The jobs also pay less. The starting wage at the Fuyao plant is generally $12 to $14 an hour, which is in line with what many local small manufacturers pay, and there are benefits. But those numbers are about half what the General Motors production jobs paid at the Moraine plant.
And those lower manufacturing wages are not just about one plant, they are across the sector and reflected in a lower incomes in the area. Since 2000, both Dayton and surrounding Montgomery County area have seen steep declines in median household income when adjusted for inflation — by roughly more than $9,000 for each. Nationally those figures have dropped as well, but only by a little more than $1,000.
Those are not the kinds of numbers that attract workers to the area or get young people fired up about staying in town to work at the local shop. Many people voice concerns about a shortage of manufacturing workers in the area. And employers say they have positions available now for the candidates with the proper skillset.
Those problems are visible in the data. Since 2010, Montgomery County has actually seen its population decline by a percentage point. That’s as the nation as a whole has grown by more than 5 percent. And the county has also gotten grayer in that time as well. With a median age of 39.4 years, it is older than both the national and Ohio medians.
If those numbers sound like a good fit for Donald Trump and his populist message, the 2016 election showed they were, marking a change from the past.
In 2000, even as Ohio voted for Republican George W. Bush, Montgomery County voted for Democrat Al Gore. And Montgomery County voted for Barack Obama twice.
But in 2016, Montgomery narrowly went for Trump, the first time it had gone for a Republican since 1988. This is a place where the promise of "fixing the economy" carries weight.
To be clear, despite its economic troubles, Dayton is not experiencing especially tough times in 2018. Like much of the U.S. economy, the city has seen improvement.
And there’s more than just manufacturing in the area. CareSource, a Dayton-based nonprofit managed care company that was created to serve the region’s low-income residents, has grown, particularly as Medicaid has been expanded under the Affordable Care Act. It now serves cities across Ohio and in four other states and aims to do more than just help with health care. It also helps people overcome hurdles to finding employment.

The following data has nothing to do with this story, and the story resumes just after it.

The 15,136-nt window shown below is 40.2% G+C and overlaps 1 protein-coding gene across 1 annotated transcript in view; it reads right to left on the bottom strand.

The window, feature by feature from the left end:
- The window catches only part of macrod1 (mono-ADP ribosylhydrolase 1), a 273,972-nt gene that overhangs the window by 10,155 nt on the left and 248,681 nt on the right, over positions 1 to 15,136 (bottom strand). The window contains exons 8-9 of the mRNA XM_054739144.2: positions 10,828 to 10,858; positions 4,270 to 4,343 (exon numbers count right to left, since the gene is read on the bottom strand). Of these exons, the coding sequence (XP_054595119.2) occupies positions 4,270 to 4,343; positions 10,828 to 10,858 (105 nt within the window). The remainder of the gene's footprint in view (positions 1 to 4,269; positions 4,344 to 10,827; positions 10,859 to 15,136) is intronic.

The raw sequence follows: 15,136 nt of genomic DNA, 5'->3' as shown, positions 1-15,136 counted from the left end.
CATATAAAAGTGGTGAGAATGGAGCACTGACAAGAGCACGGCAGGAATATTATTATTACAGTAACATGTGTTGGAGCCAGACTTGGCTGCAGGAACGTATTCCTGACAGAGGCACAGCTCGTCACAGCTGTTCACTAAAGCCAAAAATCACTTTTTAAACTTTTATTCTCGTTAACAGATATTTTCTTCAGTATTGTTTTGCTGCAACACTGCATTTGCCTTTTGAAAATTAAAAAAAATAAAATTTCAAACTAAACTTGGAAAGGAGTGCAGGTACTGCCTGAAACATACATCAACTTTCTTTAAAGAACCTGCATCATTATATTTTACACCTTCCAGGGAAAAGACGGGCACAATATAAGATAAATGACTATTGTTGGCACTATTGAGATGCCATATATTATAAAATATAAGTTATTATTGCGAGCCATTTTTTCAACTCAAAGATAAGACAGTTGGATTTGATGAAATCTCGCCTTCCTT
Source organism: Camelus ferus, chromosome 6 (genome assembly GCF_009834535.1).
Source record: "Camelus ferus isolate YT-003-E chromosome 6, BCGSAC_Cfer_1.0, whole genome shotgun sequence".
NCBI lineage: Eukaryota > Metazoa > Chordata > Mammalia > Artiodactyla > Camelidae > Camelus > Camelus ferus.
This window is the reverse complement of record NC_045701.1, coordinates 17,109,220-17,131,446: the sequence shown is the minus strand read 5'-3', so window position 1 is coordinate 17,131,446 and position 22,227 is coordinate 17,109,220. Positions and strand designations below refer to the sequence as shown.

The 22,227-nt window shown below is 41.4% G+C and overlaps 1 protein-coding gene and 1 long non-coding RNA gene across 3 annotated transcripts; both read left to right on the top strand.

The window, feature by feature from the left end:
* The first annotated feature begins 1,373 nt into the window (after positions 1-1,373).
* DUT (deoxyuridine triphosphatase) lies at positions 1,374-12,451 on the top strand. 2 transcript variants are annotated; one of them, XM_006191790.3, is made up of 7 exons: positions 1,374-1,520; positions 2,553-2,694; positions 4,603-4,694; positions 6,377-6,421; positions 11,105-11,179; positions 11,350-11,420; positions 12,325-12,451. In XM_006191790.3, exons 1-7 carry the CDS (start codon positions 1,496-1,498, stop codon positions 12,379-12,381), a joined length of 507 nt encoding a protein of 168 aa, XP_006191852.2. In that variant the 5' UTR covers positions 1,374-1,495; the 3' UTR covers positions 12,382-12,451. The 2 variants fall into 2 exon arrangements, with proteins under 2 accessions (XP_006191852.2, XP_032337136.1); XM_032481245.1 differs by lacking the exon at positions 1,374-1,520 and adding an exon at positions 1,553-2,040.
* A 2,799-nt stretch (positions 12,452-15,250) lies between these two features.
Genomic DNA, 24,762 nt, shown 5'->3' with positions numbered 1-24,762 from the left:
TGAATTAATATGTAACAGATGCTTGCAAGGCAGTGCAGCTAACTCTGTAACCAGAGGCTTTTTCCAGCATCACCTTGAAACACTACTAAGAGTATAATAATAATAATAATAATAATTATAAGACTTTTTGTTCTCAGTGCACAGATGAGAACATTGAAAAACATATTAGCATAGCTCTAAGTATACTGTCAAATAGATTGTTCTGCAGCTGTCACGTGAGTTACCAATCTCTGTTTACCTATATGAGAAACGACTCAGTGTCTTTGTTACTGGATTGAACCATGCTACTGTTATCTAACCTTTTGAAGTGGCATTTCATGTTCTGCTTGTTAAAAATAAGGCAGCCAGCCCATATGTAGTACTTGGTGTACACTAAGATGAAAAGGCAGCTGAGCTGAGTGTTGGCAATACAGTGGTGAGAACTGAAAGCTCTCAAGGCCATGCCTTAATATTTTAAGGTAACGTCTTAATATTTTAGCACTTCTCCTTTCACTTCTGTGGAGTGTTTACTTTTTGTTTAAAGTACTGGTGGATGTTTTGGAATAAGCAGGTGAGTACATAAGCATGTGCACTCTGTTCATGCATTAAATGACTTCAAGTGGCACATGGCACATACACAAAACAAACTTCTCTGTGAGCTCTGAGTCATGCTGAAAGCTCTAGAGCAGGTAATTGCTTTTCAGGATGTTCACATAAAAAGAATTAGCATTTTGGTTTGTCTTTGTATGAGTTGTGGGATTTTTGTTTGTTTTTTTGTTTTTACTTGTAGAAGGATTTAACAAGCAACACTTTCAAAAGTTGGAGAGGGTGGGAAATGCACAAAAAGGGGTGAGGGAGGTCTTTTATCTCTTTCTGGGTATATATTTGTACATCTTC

"What we're seeing is 40 percent of the folks that come through our program have been recently released from the criminal justice system, so jail or prison, and/or they have a diagnosis of substance use disorder or severe mental illness," Karin VanZant, executive director of Life Services at CareSource. "We're really talking about those that have had some significant barriers to entering into the job market."
The goal is to get those workers back into the labor pool in Dayton, and elsewhere, VanZant says.
The company’s growth has it building a new seven-story office space in downtown Dayton that is set to open next year. CareSource is already the downtown’s largest employer, with more than 2,000 workers.
It’s a success story in a city that has had a hard run and it’s in a growing area, health care, but even with the good news, the aging, emptying Dayton area still finds itself operating in a different economy than young, growing Columbus.
In June the Montgomery County unemployment rate was 5.3 percent, almost a point higher than Franklin County’s 4.5 percent. Those numbers are about more than different job pools and labor forces. Behind them are two very different cities, 70 miles apart, with markedly different attitudes about where the economy is leading.